Intertitle:  ‘The Minster’ 

Looking from the east, the Minster is seen in the distance.  Some of the external decoration is shown close up.

Intertitle:  ‘Cook, Welton and Gemmell Ltd.: who are renowned for their specialisation in design and construction of trawlers and other small vessels’ shipbuilders’ 

In the shipyard, workmen continue to build a half completed ship.  They are working on a dry dock.  Next onto the River Hull, and another ship in the background.  Some workmen raise a metal frame on a crane, and nearby dignitaries stand on the launch platform.

Intertitle:  ‘All ready for her dip in the morning mist of Monday 12th October 1953’ 

The ‘George Irvin’ waits to be launched by a woman holding a bottle, whilst below, two workmen knock out the retaining timber allowing the ship to slide into the river.  The woman throws the bottle, christening the ship, and eventually the ship moves off.  It nearly keels over as it hits the water.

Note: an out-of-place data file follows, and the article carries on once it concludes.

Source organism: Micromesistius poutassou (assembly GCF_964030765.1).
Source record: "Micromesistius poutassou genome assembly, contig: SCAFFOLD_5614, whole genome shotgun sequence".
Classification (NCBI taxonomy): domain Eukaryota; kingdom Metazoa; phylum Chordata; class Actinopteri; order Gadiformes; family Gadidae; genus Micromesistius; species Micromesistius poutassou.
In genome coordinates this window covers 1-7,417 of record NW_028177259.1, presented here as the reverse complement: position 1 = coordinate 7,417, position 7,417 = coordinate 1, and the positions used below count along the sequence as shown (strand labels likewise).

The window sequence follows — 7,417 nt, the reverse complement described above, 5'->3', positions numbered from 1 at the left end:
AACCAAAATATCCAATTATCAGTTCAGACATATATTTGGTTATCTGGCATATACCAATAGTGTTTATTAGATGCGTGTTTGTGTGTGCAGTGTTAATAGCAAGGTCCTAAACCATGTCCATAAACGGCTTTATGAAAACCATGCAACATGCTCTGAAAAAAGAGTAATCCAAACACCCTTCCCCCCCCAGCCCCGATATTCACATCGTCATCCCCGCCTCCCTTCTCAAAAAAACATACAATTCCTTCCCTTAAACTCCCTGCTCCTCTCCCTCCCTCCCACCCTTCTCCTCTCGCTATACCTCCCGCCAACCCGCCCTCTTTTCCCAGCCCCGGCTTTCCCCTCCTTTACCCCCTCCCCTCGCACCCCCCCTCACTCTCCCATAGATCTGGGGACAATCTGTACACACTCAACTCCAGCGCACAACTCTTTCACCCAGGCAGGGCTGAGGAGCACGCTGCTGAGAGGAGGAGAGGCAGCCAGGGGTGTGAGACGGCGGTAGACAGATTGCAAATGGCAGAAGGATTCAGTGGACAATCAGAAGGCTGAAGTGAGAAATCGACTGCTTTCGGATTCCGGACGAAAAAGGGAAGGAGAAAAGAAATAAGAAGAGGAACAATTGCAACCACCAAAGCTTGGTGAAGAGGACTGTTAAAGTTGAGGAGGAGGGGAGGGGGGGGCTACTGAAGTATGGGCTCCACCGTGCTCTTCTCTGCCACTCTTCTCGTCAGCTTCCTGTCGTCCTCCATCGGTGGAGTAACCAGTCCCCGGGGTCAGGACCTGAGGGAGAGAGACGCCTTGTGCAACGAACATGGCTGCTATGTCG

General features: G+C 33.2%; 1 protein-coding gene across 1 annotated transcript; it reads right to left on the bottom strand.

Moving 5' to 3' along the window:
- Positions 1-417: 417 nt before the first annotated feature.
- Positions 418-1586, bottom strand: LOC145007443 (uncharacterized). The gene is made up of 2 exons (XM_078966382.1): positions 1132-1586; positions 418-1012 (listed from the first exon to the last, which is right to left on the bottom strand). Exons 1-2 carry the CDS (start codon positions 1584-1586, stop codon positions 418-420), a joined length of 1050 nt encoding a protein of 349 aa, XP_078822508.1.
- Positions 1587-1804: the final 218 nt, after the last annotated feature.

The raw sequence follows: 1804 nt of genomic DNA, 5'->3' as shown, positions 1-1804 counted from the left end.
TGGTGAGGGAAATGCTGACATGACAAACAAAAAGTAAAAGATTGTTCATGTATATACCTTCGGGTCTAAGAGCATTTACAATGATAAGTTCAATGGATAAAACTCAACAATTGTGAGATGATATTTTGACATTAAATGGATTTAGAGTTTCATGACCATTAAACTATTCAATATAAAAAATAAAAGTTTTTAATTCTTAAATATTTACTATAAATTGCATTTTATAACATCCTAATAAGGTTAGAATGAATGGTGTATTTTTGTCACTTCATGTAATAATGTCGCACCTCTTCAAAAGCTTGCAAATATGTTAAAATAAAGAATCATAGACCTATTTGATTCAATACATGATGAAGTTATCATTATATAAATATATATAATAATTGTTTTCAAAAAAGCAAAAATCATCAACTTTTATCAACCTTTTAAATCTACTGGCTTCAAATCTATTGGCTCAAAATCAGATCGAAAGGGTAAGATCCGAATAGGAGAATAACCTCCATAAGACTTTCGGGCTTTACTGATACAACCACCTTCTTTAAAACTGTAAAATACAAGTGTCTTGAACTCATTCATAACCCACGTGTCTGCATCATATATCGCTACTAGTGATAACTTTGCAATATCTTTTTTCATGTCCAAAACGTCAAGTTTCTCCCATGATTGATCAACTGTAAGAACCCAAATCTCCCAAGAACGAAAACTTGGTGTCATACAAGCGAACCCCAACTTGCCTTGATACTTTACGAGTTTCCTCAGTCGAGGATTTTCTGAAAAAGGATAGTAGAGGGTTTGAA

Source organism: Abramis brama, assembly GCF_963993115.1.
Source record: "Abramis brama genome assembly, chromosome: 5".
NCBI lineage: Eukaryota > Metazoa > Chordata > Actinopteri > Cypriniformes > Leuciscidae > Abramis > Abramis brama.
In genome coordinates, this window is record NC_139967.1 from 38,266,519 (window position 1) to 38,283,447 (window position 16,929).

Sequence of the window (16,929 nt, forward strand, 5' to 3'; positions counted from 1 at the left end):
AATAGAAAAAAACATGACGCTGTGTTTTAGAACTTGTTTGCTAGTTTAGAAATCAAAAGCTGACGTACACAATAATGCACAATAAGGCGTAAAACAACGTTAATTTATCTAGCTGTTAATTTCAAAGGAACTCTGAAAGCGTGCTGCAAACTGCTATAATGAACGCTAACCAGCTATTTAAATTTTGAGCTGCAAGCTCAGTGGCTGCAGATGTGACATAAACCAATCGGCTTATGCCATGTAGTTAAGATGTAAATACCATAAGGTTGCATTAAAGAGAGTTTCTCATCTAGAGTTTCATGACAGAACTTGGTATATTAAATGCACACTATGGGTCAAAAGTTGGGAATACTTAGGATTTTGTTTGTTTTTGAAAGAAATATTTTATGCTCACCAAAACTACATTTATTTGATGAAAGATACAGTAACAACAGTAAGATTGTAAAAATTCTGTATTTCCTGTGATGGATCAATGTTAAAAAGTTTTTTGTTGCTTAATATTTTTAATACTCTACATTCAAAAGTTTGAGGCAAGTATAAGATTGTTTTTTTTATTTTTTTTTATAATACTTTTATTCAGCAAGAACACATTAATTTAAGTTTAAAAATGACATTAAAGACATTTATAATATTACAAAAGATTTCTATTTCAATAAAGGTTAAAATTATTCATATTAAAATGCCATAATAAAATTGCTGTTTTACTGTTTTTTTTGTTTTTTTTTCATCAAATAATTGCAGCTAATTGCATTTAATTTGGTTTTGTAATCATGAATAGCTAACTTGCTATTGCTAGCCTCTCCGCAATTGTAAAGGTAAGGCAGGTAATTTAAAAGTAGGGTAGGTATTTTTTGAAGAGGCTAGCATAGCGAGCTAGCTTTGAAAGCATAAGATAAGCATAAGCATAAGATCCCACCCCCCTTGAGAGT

Intertitle:  ‘Three cheers for the ‘George Irvin’’ 

The crowd raise their hats while standing on the launch platform, and workmen hold the ship in place with ropes.  The offices of Cook, Welton and Gemmell are shown.

Intertitle:  ‘The reception following the launch of ‘George Irvin’‘ 

People stand around with drinks talking at the reception.  Someone proposes a toast.  A board gives the dimensions of the ‘George Irvin’, with a length of 173 ft. and a weight of 525 tons, stating that it was built to the order of the East Fisheries Ltd., Cape Town.

The End